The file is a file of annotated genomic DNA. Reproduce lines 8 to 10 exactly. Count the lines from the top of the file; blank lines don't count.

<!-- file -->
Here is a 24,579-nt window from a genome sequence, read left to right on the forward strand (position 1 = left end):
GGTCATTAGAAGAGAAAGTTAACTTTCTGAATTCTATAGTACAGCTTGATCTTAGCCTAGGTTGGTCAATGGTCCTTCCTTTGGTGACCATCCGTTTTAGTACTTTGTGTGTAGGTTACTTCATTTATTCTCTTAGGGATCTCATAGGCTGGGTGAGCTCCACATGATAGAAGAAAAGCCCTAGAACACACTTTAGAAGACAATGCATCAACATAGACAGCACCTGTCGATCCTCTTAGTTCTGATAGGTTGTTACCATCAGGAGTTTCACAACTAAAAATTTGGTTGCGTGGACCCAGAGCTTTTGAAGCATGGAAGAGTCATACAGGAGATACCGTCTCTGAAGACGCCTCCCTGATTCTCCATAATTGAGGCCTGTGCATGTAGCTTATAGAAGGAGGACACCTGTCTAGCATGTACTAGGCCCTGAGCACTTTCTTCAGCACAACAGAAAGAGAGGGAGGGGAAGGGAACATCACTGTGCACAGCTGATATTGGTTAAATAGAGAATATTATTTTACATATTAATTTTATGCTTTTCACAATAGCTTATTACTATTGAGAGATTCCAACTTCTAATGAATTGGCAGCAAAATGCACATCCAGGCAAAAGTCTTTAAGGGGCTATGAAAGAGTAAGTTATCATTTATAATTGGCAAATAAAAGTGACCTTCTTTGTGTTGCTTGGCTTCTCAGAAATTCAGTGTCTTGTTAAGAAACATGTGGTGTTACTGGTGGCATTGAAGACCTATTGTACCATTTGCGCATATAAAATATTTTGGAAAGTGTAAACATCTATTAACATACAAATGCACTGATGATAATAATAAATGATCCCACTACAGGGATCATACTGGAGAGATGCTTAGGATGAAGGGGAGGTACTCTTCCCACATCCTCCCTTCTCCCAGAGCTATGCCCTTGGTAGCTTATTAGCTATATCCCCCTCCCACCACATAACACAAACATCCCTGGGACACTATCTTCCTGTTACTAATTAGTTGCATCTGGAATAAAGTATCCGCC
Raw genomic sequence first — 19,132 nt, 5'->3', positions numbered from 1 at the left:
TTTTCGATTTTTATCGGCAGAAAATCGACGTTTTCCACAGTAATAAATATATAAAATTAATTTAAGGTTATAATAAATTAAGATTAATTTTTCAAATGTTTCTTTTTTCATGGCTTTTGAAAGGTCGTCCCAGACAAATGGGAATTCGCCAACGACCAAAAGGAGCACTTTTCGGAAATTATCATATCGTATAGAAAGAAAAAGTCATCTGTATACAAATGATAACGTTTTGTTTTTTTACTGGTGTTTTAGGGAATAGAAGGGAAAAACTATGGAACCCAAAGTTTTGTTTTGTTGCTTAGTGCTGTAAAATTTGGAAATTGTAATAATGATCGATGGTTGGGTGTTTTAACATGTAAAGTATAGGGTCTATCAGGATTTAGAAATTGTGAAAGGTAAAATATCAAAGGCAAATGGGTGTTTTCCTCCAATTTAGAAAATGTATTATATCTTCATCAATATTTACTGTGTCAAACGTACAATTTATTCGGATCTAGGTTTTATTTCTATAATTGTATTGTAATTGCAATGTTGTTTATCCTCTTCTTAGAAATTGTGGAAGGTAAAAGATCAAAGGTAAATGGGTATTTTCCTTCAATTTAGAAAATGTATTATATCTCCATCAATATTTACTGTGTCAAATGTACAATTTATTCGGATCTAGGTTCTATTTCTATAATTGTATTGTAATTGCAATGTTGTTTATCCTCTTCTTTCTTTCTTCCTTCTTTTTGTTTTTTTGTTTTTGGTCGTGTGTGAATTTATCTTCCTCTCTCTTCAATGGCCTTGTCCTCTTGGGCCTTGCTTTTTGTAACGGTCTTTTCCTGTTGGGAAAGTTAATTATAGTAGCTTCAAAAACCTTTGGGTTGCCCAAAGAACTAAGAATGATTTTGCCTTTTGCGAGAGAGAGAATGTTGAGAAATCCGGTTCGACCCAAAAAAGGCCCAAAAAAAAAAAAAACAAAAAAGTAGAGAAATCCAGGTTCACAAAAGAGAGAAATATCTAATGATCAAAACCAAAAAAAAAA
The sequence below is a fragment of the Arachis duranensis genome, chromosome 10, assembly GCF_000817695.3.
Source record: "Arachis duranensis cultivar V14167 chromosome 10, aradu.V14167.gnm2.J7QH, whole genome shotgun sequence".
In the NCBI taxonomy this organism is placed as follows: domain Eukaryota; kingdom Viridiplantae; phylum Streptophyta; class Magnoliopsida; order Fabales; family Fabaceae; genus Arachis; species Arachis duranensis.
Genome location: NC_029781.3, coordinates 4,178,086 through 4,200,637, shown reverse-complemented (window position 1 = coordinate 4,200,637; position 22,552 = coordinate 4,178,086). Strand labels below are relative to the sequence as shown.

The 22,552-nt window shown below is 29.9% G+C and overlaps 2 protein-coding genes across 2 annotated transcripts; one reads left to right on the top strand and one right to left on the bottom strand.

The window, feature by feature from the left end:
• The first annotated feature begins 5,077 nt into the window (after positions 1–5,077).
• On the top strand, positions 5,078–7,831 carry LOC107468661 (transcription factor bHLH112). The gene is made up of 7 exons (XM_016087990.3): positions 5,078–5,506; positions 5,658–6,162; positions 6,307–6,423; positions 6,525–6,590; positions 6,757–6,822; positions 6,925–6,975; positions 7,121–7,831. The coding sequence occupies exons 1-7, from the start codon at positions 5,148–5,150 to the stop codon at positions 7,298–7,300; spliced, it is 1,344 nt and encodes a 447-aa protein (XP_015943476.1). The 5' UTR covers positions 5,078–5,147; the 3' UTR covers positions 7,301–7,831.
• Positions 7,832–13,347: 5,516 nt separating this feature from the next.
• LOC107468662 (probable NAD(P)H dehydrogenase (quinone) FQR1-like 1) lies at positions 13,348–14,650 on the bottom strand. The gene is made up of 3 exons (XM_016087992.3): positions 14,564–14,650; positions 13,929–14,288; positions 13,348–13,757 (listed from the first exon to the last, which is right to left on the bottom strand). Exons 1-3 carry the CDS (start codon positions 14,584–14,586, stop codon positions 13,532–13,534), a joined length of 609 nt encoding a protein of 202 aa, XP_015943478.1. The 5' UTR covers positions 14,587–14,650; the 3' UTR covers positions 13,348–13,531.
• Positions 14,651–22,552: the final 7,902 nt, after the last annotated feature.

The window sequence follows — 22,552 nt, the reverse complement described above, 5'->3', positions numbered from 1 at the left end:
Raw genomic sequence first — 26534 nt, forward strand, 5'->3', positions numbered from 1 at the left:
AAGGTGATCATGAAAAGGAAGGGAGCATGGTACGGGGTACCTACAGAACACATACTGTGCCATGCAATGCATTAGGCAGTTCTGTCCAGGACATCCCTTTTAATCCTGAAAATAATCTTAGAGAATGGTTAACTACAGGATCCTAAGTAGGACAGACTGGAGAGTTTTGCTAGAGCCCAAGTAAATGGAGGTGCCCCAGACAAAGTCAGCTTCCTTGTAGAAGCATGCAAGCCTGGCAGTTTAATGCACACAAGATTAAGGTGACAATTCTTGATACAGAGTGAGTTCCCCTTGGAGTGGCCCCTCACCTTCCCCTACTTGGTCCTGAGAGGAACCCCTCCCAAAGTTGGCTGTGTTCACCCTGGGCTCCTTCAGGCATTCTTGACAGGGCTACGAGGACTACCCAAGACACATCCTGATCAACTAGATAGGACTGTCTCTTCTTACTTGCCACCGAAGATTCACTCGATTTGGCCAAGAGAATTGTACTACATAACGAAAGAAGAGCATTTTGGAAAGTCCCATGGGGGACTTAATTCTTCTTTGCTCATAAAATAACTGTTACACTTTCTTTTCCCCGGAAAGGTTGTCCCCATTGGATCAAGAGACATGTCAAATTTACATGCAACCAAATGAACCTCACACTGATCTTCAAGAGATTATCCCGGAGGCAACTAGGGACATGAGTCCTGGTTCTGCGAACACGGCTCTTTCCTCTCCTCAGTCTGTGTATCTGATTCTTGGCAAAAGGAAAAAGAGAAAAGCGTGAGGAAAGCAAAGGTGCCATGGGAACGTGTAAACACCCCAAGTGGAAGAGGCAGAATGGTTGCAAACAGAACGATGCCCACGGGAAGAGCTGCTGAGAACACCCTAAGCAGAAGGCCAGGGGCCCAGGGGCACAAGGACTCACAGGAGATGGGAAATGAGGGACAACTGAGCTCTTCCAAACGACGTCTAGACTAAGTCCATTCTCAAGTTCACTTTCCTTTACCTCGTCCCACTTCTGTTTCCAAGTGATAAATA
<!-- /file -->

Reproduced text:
Genome location: NC_029781.3, coordinates 4,178,086 through 4,200,637, shown reverse-complemented (window position 1 = coordinate 4,200,637; position 22,552 = coordinate 4,178,086). Strand labels below are relative to the sequence as shown.

The 22,552-nt window shown below is 29.9% G+C and overlaps 2 protein-coding genes across 2 annotated transcripts; one reads left to right on the top strand and one right to left on the bottom strand.

The window, feature by feature from the left end: